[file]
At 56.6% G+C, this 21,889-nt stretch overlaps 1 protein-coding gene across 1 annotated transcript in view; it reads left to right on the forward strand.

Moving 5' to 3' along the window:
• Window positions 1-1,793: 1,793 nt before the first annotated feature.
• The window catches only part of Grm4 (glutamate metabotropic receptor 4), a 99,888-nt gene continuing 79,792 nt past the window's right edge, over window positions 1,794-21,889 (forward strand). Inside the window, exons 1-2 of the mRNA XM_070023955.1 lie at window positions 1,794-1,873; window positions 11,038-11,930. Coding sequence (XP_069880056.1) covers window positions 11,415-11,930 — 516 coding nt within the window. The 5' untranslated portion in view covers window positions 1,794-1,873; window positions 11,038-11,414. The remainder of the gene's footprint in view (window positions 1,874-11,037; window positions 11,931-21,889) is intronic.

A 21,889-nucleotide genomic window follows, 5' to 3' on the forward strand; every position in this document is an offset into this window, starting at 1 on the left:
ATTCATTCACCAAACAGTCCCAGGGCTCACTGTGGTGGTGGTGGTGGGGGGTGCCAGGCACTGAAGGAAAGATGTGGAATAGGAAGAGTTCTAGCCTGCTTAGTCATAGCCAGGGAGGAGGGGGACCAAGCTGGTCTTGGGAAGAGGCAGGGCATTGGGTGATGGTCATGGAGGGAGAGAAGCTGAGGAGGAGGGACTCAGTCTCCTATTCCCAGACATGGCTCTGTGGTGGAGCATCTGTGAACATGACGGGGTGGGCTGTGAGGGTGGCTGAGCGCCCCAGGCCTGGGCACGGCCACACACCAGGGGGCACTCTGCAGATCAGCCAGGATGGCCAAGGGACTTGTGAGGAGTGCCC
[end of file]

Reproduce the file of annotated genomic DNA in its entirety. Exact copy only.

At 56.6% G+C, this 21,889-nt stretch overlaps 1 protein-coding gene across 1 annotated transcript in view; it reads left to right on the forward strand.

Moving 5' to 3' along the window:
• Window positions 1-1,793: 1,793 nt before the first annotated feature.
• The window catches only part of Grm4 (glutamate metabotropic receptor 4), a 99,888-nt gene continuing 79,792 nt past the window's right edge, over window positions 1,794-21,889 (forward strand). Inside the window, exons 1-2 of the mRNA XM_070023955.1 lie at window positions 1,794-1,873; window positions 11,038-11,930. Coding sequence (XP_069880056.1) covers window positions 11,415-11,930 — 516 coding nt within the window. The 5' untranslated portion in view covers window positions 1,794-1,873; window positions 11,038-11,414. The remainder of the gene's footprint in view (window positions 1,874-11,037; window positions 11,931-21,889) is intronic.

A 21,889-nucleotide genomic window follows, 5' to 3' on the forward strand; every position in this document is an offset into this window, starting at 1 on the left:
ATTCATTCACCAAACAGTCCCAGGGCTCACTGTGGTGGTGGTGGTGGGGGGTGCCAGGCACTGAAGGAAAGATGTGGAATAGGAAGAGTTCTAGCCTGCTTAGTCATAGCCAGGGAGGAGGGGGACCAAGCTGGTCTTGGGAAGAGGCAGGGCATTGGGTGATGGTCATGGAGGGAGAGAAGCTGAGGAGGAGGGACTCAGTCTCCTATTCCCAGACATGGCTCTGTGGTGGAGCATCTGTGAACATGACGGGGTGGGCTGTGAGGGTGGCTGAGCGCCCCAGGCCTGGGCACGGCCACACACCAGGGGGCACTCTGCAGATCAGCCAGGATGGCCAAGGGACTTGTGAGGAGTGCCC